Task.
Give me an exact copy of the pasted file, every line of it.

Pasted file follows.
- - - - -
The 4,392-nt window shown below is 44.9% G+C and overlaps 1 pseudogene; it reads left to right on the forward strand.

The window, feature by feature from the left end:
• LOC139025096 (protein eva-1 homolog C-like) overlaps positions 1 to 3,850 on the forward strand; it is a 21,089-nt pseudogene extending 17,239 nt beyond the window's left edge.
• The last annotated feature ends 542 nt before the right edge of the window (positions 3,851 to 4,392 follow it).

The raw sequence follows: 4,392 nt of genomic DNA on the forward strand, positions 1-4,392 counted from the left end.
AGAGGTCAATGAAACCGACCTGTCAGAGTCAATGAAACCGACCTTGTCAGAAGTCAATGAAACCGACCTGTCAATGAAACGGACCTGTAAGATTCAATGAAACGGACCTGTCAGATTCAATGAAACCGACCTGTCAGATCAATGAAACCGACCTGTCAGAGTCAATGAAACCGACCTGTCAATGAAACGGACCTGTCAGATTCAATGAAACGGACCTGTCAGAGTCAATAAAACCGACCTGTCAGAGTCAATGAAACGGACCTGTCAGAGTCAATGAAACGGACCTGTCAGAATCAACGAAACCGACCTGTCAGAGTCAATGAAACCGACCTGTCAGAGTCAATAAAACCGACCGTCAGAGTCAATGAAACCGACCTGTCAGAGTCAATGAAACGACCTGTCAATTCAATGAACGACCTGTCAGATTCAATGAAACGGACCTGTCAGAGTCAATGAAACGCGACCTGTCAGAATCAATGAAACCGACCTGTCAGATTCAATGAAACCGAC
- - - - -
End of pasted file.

The 4,392-nt window shown below is 44.9% G+C and overlaps 1 pseudogene; it reads left to right on the forward strand.

The window, feature by feature from the left end:
• LOC139025096 (protein eva-1 homolog C-like) overlaps positions 1 to 3,850 on the forward strand; it is a 21,089-nt pseudogene extending 17,239 nt beyond the window's left edge.
• The last annotated feature ends 542 nt before the right edge of the window (positions 3,851 to 4,392 follow it).

The raw sequence follows: 4,392 nt of genomic DNA on the forward strand, positions 1-4,392 counted from the left end.
AGAGGTCAATGAAACCGACCTGTCAGAGTCAATGAAACCGACCTTGTCAGAAGTCAATGAAACCGACCTGTCAATGAAACGGACCTGTAAGATTCAATGAAACGGACCTGTCAGATTCAATGAAACCGACCTGTCAGATCAATGAAACCGACCTGTCAGAGTCAATGAAACCGACCTGTCAATGAAACGGACCTGTCAGATTCAATGAAACGGACCTGTCAGAGTCAATAAAACCGACCTGTCAGAGTCAATGAAACGGACCTGTCAGAGTCAATGAAACGGACCTGTCAGAATCAACGAAACCGACCTGTCAGAGTCAATGAAACCGACCTGTCAGAGTCAATAAAACCGACCGTCAGAGTCAATGAAACCGACCTGTCAGAGTCAATGAAACGACCTGTCAATTCAATGAACGACCTGTCAGATTCAATGAAACGGACCTGTCAGAGTCAATGAAACGCGACCTGTCAGAATCAATGAAACCGACCTGTCAGATTCAATGAAACCGAC